On the last night of the DNC, the Democrats attacked Mitt Romney on foreign policy with strong words.

How the Democrats got their revenge.

Illustration by Robert Neubecker.

Illustration by Robert Neubecker.

Eight years ago, when the president’s Barry Allen journey to power began, my Slate colleagues agreed: Republicans questioned the patriotism of those who walked away from George W. Bush. And that was wrong. “Republicans have run out of excuses for blowing the economy, blowing the surplus, and blowing our military resources and moral capital in the wrong country,” wrote our pal Will Saletan. “So they’re going after the patriotism of their opponents.”

This week was Democratic revenge. John Kerry’s speech made it obvious, because he took such radiating joy in balling up the 2004 attack lines and spitting them back at Republicans. “It isn’t fair to say Mitt Romney doesn’t have a position on Afghanistan. He has every position.” “Talk about being for it before you were against it!”—and a room full of Democrats who had seen those words in Progress for America 527 ads cheered. And then: “Mr. Romney—here’s a little advice: Before you debate Barack Obama on foreign policy, you better finish the debate with yourself!” That’s what you get, Republicans! 

A delegate holds a thank you sign on the final day of the Democratic National Convention.
A delegate holds a thank you sign on the final day of the Democratic National Convention.

Richard Kalvar/Magnum Photos for Slate.

And that was mild. Again and again, from other speakers, we were told that Mitt Romney’s lack of faith in America, and lack of confidence in killin’ terrorists, were character flaws that no one could heal. The president himself only hinted at it when he said “a freedom without love or charity or duty or patriotism, is unworthy of our founding ideals.” It was a deep groove. To connect it to Romney, you had to believe that the Republican really didn’t believe that people could team up and build bridges. Vengeance for the “we didn’t build it” horsefeathers, I guess.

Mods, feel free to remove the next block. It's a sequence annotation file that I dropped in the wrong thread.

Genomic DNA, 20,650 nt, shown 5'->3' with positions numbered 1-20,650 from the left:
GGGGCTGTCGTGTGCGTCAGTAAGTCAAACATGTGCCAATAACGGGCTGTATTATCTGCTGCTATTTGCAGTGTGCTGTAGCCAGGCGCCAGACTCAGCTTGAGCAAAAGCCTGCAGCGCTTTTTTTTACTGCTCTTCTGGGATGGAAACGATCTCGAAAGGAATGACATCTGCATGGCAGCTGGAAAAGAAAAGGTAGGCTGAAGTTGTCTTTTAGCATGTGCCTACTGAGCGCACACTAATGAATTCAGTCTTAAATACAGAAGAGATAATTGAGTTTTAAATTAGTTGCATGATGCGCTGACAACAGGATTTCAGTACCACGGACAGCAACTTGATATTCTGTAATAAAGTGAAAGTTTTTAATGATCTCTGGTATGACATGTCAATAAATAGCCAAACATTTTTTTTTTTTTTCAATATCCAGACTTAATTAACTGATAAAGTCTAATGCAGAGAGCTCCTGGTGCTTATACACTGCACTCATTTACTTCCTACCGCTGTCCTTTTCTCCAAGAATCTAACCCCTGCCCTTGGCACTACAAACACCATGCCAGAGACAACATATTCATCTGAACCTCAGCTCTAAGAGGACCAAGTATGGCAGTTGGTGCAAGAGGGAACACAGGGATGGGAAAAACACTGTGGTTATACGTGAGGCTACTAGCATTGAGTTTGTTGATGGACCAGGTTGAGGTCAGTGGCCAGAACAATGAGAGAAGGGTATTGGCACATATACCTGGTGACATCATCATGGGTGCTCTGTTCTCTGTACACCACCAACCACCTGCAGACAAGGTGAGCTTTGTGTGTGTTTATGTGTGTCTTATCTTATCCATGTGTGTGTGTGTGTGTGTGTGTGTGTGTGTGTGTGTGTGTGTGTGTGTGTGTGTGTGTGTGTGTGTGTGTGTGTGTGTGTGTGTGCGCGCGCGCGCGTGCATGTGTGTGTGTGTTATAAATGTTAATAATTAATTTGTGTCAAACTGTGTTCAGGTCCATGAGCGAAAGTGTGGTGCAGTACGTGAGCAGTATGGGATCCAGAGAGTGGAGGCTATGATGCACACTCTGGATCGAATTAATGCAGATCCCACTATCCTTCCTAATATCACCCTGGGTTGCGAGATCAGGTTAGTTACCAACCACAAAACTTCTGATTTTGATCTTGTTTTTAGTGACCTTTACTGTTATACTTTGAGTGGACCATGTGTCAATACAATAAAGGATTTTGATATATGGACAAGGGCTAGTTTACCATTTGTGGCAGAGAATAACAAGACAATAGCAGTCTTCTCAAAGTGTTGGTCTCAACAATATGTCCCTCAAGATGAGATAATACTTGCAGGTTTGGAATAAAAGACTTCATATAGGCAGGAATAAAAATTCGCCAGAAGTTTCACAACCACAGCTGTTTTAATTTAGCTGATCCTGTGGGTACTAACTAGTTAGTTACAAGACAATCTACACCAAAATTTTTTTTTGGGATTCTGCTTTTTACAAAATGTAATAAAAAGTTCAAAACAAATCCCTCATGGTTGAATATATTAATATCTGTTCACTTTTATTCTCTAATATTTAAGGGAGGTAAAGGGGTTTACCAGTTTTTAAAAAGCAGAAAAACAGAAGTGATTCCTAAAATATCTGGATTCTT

I’m not sure how much the TV audience saw, but the run-up to the Biden/Obama finish was bracketed by multiple mentions of the Osama bin Laden killing. We heard it from a canned video, and we heard echoes of it from a phalanx of high-ranking veterans who now backed Obama. The Obama campaign warned months ago—May at the latest—that it was going to do this. Still jarring. The last time a Democrat could run, and wanted to run, on foreign policy was in 1996, and Bill Clinton’s ability to do that was still limited by Bob Dole’s war heroism. (“The better man for a better America” remains one of the great pissy campaign slogans.)

This theme worked. I don’t think Obama’s speech worked as well on its own. I’d avoided Twitter during the speech, mostly, so the only feedback I heard was from fellow hacks afterward. General agreement: Biden out-talked Obama. Before he was president, Obama had to work so manfully to prove that he was patriotic, and to tie John McCain to George W. Bush. It was exciting. But Obama’s Democrats spent all week mocking Romney. The president batted clean-up. He even accepted the credit for “a new tower rising over the New York skyline,” because as the president, he can take credit for any nationalist, jingoist feelings that he likes.

Can he do much more of that after tonight? Sometimes. With that final “you did it” refrain, he suggested that government works and fair taxation will do for him what the war on terror did for Bush. Criticize his vision for America and you’re criticizing America itself.


Read the rest of Slate’s coverage of the Democratic National Convention.